White House Says $400M Payment to Iran Was Not a Ransom

"It is against the policy of the United States to pay ransom for hostages."

“No, it was not,” White House press secretary Josh Earnest said firmly on whether the cash transfer amounted to a ransom payment. “It is against the policy of the United States to pay ransom for hostages.”

Earnest was peppered with questions throughout Wednesday’s press briefing about the cash transfer, first reported on by The Wall Street Journal. Two senior U.S. officials confirmed to ABC News that the $400 million was paid to Iran in euros, Swiss francs and other foreign currencies and was delivered to Tehran via a private non-U.S. aircraft.

The officials would not elaborate on the time frame of the payment, other than to say it came together within 36 hours of the prisoner release and lifting of sanctions as part of the nuclear agreement.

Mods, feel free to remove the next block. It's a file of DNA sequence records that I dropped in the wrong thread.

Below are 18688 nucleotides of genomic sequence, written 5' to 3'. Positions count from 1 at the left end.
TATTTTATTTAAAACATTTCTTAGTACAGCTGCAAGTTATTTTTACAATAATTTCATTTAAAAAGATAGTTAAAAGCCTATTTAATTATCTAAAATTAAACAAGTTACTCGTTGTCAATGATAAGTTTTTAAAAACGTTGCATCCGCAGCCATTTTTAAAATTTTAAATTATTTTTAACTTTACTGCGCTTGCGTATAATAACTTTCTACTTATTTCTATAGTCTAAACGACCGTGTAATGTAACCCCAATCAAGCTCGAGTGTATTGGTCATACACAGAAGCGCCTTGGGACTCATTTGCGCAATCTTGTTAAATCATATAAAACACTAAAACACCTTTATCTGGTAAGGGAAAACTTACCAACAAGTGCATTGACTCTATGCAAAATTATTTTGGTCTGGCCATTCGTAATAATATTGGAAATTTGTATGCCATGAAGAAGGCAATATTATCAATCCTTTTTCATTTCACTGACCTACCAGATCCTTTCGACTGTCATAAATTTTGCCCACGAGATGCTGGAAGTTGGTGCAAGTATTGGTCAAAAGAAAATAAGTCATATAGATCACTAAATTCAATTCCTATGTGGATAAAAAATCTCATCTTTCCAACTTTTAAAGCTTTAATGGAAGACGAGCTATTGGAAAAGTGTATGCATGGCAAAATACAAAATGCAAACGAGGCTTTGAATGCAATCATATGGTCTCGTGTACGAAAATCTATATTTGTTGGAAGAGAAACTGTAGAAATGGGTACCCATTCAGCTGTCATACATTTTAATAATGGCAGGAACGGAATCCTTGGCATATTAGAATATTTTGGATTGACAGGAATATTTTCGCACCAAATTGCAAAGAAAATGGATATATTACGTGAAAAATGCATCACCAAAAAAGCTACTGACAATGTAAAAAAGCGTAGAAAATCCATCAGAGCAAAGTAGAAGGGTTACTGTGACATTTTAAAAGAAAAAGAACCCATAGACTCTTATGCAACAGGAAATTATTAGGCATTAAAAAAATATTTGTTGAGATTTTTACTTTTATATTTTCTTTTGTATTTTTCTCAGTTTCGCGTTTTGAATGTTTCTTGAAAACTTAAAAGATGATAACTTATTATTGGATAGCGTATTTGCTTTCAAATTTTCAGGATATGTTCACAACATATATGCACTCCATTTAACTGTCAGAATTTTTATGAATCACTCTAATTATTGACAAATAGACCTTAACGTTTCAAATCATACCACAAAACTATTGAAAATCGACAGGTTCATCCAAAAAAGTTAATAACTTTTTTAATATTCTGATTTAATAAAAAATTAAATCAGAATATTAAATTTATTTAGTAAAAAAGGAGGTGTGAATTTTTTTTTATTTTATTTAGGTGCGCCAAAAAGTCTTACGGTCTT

Earnest told reporters that the $400 million was money that the Iranian government under the shah paid into a U.S. account in 1979 as part of a transaction to procure military equipment. The equipment was never provided, Earnest said, because the shah was overthrown.

In addition to the $400 million, there is an additional $1.3 billion in accumulated interest owed to Iran. The two officials would not elaborate on how or whether all the interest owed has been paid to Iran. But unlike the 400 million, that money would come from taxpayer-funded U.S. government accounts.

In explaining the overlap in this deal with the prisoner release, Earnest said that multiple agreements with Iran “came to a head at the same time” as parallel negotiations concluded.

Asked where the money went, Earnest said, “First of all, it’s Iranian money.”